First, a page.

Post the Seventy-Sixth: In Which A Drug Deal Goes Awry

Gentle Reader, you should know that I really don’t care about pot. Personally, I don’t care for it – it makes me mean, particularly if I’ve been drinking, which I have to do before my inhibitions drop enough to take any. Still, as I said, I don’t care what you do to your own body; it’s none of my business. If you get my mother involved in a gun-fight over commonplace two-penny weed, though, I’ve got an issue.

Not a place for my mother

Not a place for my mother

Perhaps I should back up a bit.

Maman, bless her heart, recently decided to try dating again, for the first time in twenty-seven years. She’d finally been able to move on, a little, from Dad’s death, and allowed her hairdresser to set her up with a ridiculously attractive, charismatic, younger man. D was in his mid-forties; Maman was a good twelve years older. She fell for him, and she fell hard. It was not very long before Maman had moved in with him.

When she’d come home – I was living at her place, at the time – she’d tell me stories, and drop details about his ankle bracelet, or how he wasn’t entirely certain whether he was divorced or not, or that he was involved in spreading the miraculous medicinal properties of marijuana to everyone he could – including to recovering addicts*. He’d opened a pot shop† in the local village, and his partners had cheated him blindly out of the business. I didn’t think of any of this as anything to worry about, mind you – in fact, between the fact that she was happier than I’d seen her in years, and the fact that his life was utterly absurd, I thought that she might have something good going on.

There was, however, a growing problem. You see, Maman has it hardwired into her brain that sex and love are the same thing, inseparable; she couldn’t reconcile the fantastic sex with the lack of love. She couldn’t cope, and she couldn’t stand the evenings sitting around, not talking, watching Swamp Wars and Pawn Star. She’d come back home days, while I was at work, spend my entire shift crying, and leave to go back to D’s before I got home. Occasionally, there’d be a note.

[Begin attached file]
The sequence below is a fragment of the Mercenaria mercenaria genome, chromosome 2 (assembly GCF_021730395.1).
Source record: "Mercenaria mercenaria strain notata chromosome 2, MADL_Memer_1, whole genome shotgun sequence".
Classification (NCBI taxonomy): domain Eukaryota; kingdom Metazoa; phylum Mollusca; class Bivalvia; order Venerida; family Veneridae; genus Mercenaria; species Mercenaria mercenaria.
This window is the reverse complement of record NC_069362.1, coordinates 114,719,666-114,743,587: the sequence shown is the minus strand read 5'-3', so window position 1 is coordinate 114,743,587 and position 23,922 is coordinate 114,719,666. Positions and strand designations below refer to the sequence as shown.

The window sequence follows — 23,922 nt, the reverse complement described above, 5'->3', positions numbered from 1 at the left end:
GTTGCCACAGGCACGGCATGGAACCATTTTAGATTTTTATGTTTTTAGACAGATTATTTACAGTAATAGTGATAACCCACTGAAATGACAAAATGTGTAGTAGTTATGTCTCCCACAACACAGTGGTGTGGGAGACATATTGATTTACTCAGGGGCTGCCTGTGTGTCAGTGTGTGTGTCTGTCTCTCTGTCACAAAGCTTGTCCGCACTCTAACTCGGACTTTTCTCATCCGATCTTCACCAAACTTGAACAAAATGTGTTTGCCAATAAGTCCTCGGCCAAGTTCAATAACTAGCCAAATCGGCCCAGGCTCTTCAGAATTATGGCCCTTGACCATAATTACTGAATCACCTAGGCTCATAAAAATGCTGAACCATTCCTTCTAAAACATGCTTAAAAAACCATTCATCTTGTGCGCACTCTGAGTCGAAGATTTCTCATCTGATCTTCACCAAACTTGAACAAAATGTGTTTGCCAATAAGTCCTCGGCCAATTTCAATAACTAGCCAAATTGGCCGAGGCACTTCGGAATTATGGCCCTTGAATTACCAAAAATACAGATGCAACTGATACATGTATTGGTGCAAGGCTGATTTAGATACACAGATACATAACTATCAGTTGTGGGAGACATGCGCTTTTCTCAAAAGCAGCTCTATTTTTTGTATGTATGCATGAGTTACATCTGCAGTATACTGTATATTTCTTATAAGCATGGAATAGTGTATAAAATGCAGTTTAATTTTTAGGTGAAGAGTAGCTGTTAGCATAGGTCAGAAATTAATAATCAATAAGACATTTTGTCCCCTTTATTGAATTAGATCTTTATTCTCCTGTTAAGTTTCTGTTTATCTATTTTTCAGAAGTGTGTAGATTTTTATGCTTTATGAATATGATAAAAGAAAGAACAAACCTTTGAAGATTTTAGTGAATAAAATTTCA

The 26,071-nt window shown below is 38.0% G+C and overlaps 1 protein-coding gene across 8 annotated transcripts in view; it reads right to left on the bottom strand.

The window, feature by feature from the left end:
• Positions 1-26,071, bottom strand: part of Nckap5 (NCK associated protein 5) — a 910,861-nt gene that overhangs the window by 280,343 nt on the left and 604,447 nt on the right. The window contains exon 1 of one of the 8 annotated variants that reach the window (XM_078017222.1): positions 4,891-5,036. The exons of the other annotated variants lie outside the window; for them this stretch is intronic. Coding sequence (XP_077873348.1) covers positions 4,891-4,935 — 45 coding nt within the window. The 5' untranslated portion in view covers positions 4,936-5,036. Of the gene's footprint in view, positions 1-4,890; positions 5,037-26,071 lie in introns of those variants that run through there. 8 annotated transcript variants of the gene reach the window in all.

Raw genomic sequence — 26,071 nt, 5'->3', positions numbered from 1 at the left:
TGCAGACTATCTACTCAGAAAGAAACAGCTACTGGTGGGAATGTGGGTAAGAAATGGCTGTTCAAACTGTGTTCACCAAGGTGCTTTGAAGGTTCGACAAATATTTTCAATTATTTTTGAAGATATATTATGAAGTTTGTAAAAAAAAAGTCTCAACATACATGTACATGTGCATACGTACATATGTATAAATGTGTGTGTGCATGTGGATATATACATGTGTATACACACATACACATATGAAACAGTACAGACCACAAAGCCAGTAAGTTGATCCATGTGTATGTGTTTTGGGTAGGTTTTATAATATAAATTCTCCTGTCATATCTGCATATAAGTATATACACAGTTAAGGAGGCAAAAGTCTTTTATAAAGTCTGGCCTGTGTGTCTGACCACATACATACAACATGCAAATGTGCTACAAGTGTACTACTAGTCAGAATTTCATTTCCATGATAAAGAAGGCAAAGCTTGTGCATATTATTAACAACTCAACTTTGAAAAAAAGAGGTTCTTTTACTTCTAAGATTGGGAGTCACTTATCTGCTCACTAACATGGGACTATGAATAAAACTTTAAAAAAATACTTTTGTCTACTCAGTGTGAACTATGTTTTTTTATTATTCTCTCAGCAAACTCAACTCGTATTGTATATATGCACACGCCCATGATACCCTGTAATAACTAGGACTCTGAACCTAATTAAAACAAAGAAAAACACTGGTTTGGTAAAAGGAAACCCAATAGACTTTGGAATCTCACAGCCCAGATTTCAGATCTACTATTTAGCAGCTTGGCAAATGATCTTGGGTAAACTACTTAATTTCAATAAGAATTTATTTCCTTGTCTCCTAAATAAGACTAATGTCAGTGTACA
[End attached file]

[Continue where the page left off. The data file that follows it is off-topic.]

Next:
Pictured: Not Romance

Pictured: Not Romance

One day, she swerved into the driveway, sending gravel flying. Ex-husband was over, and dropped his Playstation controller as she angrily approached the door. It slammed open, and it was clear that she wasn’t herself.

“I need a gun. Right now, damn it!”

“Hi, Maman, I love you, too. What do you need a gun for?”

“D. needs it – he’s at O’Callahan’s – he says they’re going to shoot him. I need one of your dad’s guns!”

“Maman – you don’t know how to use it!”

Ex-husband interrupted me here, saying “We’re not letting you take a loaded weapon to a gun fight at a bar, Ma.”

Pictured: NOT ROMANCE

Pictured: NOT ROMANCE

“Why do they want to shoot him, anyway?” I lamely finished.

It so happens that not only had D sold all the weed meant for the shop to his private customers, he had pocketed the money – and the client list. Once his business partners got out of jail – for unrelated matters – they were understandably angry, and went after him.

Eventually, they found out where D – and my mother, remember – lived. Eventually, I taught her how to load and unload the gun, and how to use the safety. Eventually, I grew to want to shoot her fucking boyfriend myself. Eventually, she figured out that sex and love aren’t always the same, and, eventually, was strong enough to leave him, and pulled herself together.

*********

*I believe that Marijuana can be useful for some diseases, but it’s not a miracle panacea that utilizes magic. I’m sorry.

†Marijuana wasn’t strictly legal in Washington at the time; there were a lot of grey areas.

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About Ty DeLyte

Madame DeLyte has suffered a grave disappointment - YET AGAIN - and still believes that freedom, beauty, and truth are what's valuable, rather than vulgar cash. He'd add love to that list - but, well, what can he say about love?
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